Messages to the fleet: 

To Ty Babb

F/V Homeward

Happy Birthday  Ty 

Good fishing would be your best present. Good Luck.

Stay safe out there. 

Lol, Mom

  If you’d like to get in touch or give some perspective, give us a call 842-2200 or send an email to Numbers:Nushagak

No openers yet in the Nushagak District -- that’s because of the low king run. The daily count for kings on Monday was 369 bringing the total count today to 10,979 fish. The number of sockeye counted at the sonar site was 15,337 bringing the total count to 73,905 fish. Chums were counted at 434 bringing the total count to 11,011 fish. 

Cumulative escapement for sockeye is about 30,000 fish behind where it was on this day last year. 

Wood River

As of 6 a.m. today, the Wood River crew counted 1,836 fish.

Yesterday’s Wood River escapement is 11,022 bringing that total to 48,390 fish -- just about half-way to Fish and Game’s escapement goal of 100,000, which they use as a marker for when to open fishing in the Wood.


The Igushik tower did make its schedule on Monday -- it arrived yesterday morning, but we don’t have any numbers from there yet. 


12,534 fish have escaped up the Egegik river so far, for a total escapement of 33,966. The total run is at 114,427 fish. The daily catch there was 23,000 fish, bringing the total harvest so far this season to 80,461.

That harvest is almost 150,000 fish below Egegik’s harvest at this point last year. Escapement last year had just reached 50,000 in Egegik. 


The daily escapement in the Naknek/Kvichak was 4,086 bringing the total count to 17,922. Harvest there was just 2,900. That total is now at 3,006.

The Egegik drift fleet has caught 85% of the total harvest so far, while set netters have caught 15% 

In the Naknek-Kvichak, drifters have harvested 64% of the total catch, Naknek set netters have caught 31% and Kvichak set netters have caught 5%.


The fleet in Togiak has caught 100 fish yesterday, bringing the cumulative total to 124 fish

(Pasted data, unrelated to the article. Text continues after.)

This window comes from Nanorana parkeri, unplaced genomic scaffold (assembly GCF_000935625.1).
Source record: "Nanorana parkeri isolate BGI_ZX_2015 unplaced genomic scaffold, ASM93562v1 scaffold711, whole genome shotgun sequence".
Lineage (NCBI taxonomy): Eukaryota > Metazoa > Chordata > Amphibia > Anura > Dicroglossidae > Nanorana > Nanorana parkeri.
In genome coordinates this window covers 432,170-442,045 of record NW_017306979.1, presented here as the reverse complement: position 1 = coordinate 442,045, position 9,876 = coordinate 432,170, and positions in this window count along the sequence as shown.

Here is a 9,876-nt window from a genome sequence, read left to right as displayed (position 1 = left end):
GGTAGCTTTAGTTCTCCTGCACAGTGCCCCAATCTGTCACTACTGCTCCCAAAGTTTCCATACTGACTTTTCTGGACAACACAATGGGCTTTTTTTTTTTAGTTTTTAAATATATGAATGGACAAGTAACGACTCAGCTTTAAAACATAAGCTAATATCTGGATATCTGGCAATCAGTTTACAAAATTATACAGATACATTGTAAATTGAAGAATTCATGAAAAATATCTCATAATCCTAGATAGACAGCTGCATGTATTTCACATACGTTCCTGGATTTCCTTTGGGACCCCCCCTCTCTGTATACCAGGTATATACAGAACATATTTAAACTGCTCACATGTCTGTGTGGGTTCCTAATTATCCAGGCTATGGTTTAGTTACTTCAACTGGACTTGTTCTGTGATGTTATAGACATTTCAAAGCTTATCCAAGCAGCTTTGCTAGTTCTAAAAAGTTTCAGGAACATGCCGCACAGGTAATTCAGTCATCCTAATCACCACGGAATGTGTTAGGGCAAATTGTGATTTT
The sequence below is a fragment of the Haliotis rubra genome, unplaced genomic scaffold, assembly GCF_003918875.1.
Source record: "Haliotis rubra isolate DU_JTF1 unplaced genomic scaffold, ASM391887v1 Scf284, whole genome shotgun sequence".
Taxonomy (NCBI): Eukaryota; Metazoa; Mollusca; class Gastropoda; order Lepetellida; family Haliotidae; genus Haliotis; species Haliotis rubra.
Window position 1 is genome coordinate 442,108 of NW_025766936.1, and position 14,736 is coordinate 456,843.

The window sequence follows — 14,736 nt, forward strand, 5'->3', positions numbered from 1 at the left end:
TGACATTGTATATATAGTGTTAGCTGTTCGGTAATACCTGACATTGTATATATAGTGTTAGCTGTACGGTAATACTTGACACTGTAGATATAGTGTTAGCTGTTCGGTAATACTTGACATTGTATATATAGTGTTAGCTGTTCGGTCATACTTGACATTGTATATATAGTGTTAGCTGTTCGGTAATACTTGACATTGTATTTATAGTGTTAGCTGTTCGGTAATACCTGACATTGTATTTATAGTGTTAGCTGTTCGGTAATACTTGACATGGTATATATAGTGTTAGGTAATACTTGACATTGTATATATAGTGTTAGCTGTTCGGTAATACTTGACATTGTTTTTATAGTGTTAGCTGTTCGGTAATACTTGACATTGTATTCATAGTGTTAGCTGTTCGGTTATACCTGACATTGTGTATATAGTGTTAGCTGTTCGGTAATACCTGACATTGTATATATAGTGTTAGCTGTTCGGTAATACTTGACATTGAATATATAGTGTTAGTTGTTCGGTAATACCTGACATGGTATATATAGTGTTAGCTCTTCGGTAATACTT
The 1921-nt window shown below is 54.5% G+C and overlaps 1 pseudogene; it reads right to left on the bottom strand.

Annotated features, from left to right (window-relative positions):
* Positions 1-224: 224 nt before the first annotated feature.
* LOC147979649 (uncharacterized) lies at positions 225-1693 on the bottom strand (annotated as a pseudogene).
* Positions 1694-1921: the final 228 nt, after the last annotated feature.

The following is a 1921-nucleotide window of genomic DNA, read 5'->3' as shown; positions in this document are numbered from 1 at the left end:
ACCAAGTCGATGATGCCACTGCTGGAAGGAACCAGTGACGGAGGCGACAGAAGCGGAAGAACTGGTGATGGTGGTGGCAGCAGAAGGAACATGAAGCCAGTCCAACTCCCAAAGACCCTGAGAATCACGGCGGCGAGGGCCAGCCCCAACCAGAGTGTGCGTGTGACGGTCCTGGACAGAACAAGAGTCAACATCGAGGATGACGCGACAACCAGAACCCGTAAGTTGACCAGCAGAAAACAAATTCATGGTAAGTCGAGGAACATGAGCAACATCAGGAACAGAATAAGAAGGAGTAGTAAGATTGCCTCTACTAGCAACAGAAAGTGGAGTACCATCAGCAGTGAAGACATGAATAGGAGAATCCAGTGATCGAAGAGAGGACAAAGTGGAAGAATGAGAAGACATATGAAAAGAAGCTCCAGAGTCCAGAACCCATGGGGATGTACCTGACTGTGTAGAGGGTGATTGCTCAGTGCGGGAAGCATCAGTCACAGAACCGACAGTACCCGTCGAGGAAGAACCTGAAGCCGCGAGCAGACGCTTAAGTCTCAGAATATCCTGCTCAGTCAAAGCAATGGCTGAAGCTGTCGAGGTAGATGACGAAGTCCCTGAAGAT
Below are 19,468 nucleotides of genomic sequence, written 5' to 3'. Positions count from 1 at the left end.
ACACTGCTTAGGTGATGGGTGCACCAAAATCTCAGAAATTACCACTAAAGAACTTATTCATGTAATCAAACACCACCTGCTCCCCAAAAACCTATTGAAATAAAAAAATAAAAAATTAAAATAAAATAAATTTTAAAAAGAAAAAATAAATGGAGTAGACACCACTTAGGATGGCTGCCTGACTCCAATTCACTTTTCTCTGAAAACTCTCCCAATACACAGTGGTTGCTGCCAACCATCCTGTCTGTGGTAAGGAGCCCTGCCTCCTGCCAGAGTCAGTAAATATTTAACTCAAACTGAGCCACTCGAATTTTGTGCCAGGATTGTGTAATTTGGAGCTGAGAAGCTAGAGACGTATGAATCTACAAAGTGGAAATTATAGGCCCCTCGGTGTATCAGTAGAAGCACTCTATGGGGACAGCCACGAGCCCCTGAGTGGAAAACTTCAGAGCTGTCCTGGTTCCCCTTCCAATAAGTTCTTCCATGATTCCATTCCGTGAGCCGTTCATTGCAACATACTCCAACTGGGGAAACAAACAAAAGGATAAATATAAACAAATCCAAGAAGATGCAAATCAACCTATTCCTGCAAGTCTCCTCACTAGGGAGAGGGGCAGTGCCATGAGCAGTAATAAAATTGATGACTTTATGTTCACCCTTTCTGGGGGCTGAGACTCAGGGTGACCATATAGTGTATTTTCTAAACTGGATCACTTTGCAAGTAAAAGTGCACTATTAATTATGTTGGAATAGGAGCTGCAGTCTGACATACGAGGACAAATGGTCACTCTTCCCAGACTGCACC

Chignik Weir Counts

The Chignik run is still extremely low. As of 10:00 a.m. this morning, 370 [366] sockeye had passed through the Chignik Weir. Yesterday’s count was 3,300 [3,312], bringing the total count to 29,500 [29,496]. The total early run now sits at 29,149 and the late run is 347.

Area M

Over at Area M, the chinook harvest is at 2,150. The fleet has harvested 226,800 sockeye. The pink harvest is up to 1.3 million, and chum are at 365,000. Coho remain at just over 200. 

Port Moller

The Ocean Cat only fished three sets at the Port Moller Test Fishery yesterday.

The largest was station 10, with a catch index of 98. Station 8 had an index of 18, and station 12 had an index of 17.                                                                                                                

In an email this morning, technician Scott Raborn said they should be able to provide summary catch indices from today’s fishing this evening.

Permit registration on June 23 9:00 a.m. and June 25 9:00 a.m.

Taking a look at permit and vessel numbers now, we’re seeing some increases in both categories on the west side.

As of today at 9:00 am Nushagak had 274 permits -- around 39% of the bay’s total permit count. The district has 228 vessels. Those numbers will go up to 304 permits and 249 vessels on Thursday. The number of D-Boats is currently 45 and will go up by nine -- to 54 D boats --on Thursday morning. 

Registrations in Togiak went up to 25 permits and 25 vessels. 

Egegik had 278 permits -- that’s almost 40% of the total permits in the bay right now, right up there with Nushagak. That’ll decrease by 4 permits on Thursday at 9 a.m., to 274. There were 224 vessels in Egegik, and that will go down to 220 on Thursday. There are 54 D-Boats today, and that stays the same on Thursday. 

Correction: In the 6 p.m. broadcast, we said Egegik's permits would decrease by 58, to 220 permits at 9 a.m. on Thursday. In fact, they will decrease by 4, bringing Egegik's permit count on Thursday to 274.

As of 9:00 am in Naknek-Kvichak, there are 119 permits -- about 17% of the total count in the bay. There were 104 vessels as of today at 9 am. Those numbers will go up to 125 permits to 109 vessels on Thursday. The number of D-Boats is 15 and it will go up to 16 on Thursday morning. 

Finally, in Ugashik, there are 7 permits and 6 vessels, and it will remain the same on Thursday. There is 1 D-Boat in the Ugashik, which will remain until Thursday. 

Overall, the bay will see an additional 33 permits on Thursday, and 22 more boats will join the fleet. There will be 10 more D boats.